Potential for large-bodied zooplankton and dreissenids to alter the productivity and autotrophic structure of lakes

Scott N. Higgins, B. Althouse, S. P. Devlin, Y. Vadeboncoeur, M. J. Vander Zanden

Research output: Contribution to journalArticlepeer-review

Abstract

While limnological studies have emphasized the importance of grazers on algal biomass and primary production in pelagic habitats, few studies have examined their potential role in altering total ecosystem primary production and it's partitioning between pelagic and benthic habitats. We modified an existing ecosystem production model to include biotic feedbacks associated with two groups of large-bodied grazers of phytoplankton (large-bodied zooplankton and dreissenid mussels) and estimated their effects on total ecosystem production (TEP), and the partitioning of TEP between phytoplankton and periphyton (autotrophic structure) across large gradients in lake size and total phosphorus (TP) concentration. Model results indicated that these filter feeders were capable of reducing whole-lake phytoplankton production by 20-70%, and increasing whole-lake benthic production between 0% and 600%. Grazer effects on TEP were constrained by lake size, trophic status, and potential feedbacks between grazing and maximum rates of benthic photosynthesis (BPMAX). In small (mean depth Z < 10 m) oligotrophic and mesotrophic (TP < 100 mg P/m2) lakes, both large-bodied zooplankton and dreissenids were capable of increasing the benthic fraction (Bf ) by 10-50% of TEP. Small lakes were also the only systems where TEP had the potential to increase in the presence of large-bodied grazers, but such increases only occurred if grazer-induced changes in water clarity, macrophyte coverage, or nutrient availability stimulated specific growth rates of periphyton. In other scenarios, TEP declined by a maximum of 50%. In very large lakes (Z >100 m), Bf was minor (, 10%) in the presence or absence of grazers, but increases in littoral habitat and the stimulation of benthic production in these ecosystems could be of ecological relevance because littoral zones in large lakes contain a relatively high proportion of withinlake biodiversity and are important for whole-lake food webs.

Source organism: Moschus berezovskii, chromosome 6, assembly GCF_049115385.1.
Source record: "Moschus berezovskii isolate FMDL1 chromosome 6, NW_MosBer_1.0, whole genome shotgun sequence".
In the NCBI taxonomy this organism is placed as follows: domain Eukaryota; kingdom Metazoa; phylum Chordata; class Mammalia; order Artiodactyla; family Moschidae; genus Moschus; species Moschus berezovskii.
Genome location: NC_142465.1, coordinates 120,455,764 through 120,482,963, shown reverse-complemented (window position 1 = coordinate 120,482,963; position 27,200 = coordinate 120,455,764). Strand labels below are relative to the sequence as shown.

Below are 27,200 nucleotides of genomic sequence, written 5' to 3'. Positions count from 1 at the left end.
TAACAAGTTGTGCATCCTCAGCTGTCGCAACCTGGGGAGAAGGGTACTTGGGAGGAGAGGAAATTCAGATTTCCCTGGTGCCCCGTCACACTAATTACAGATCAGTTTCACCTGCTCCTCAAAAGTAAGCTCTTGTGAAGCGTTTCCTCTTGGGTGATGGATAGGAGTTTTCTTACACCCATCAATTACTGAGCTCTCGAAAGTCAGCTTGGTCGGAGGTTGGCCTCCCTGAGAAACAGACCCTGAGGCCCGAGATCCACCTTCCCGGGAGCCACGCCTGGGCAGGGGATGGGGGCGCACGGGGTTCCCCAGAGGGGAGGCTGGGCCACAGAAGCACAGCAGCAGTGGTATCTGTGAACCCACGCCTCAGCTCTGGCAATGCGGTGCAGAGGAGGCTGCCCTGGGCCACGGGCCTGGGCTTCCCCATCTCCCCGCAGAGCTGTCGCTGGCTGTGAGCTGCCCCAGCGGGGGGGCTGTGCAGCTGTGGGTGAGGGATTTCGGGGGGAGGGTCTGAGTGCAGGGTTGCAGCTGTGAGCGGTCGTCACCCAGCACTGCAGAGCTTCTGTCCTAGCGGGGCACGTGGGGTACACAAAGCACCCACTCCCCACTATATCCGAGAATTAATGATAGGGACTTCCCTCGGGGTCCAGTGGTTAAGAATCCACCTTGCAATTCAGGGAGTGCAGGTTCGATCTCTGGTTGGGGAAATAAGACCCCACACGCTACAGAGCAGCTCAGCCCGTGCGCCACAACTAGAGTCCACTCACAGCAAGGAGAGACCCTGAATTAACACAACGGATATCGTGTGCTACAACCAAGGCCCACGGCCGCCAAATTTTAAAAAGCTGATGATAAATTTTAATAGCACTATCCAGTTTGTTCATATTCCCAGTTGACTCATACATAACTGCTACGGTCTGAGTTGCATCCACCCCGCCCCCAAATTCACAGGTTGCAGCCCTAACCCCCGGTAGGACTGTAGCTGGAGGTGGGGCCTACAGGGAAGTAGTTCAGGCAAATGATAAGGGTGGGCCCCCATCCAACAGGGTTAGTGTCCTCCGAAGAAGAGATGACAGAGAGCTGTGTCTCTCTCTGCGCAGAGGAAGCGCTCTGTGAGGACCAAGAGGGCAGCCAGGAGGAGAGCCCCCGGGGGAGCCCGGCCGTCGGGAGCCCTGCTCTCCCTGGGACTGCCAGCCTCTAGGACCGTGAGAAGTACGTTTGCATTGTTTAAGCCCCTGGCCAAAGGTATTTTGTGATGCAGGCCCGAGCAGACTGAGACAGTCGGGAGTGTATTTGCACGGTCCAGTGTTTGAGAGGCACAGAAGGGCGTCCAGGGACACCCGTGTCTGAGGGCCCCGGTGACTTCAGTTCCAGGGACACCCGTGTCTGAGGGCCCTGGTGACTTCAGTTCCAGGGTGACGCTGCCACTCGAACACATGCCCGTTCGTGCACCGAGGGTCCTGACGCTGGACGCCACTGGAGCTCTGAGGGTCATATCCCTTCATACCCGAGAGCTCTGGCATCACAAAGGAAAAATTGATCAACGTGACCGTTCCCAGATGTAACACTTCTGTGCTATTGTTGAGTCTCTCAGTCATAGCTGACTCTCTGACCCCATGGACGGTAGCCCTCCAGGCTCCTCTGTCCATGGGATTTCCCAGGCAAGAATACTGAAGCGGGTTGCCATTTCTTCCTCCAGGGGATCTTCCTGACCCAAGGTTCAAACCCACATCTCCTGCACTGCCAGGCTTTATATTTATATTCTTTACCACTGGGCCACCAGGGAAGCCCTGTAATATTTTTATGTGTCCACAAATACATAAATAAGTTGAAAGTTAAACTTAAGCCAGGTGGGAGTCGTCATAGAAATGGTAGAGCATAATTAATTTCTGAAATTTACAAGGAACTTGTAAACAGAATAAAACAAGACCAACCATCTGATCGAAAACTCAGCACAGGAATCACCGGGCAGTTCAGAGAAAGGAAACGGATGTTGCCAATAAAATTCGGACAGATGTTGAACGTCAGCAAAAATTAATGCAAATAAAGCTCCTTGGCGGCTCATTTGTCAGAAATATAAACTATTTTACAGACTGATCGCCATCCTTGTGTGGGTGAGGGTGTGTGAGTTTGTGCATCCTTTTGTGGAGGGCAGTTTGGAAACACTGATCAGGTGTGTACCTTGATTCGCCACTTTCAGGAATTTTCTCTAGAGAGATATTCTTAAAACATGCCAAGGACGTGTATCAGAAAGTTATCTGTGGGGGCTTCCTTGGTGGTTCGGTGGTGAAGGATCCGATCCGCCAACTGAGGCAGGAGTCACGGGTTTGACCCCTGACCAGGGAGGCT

Original languageEnglish
Pages (from-to)2257-2267
Number of pages11
JournalEcology
Volume95
Issue number8
DOIs
StatePublished - Aug 2014

Keywords

  • Autotrophic structure
  • Benthic-pelagic coupling
  • Community structure
  • Eutrophication
  • Food web
  • Primary production
  • Trophic cascade

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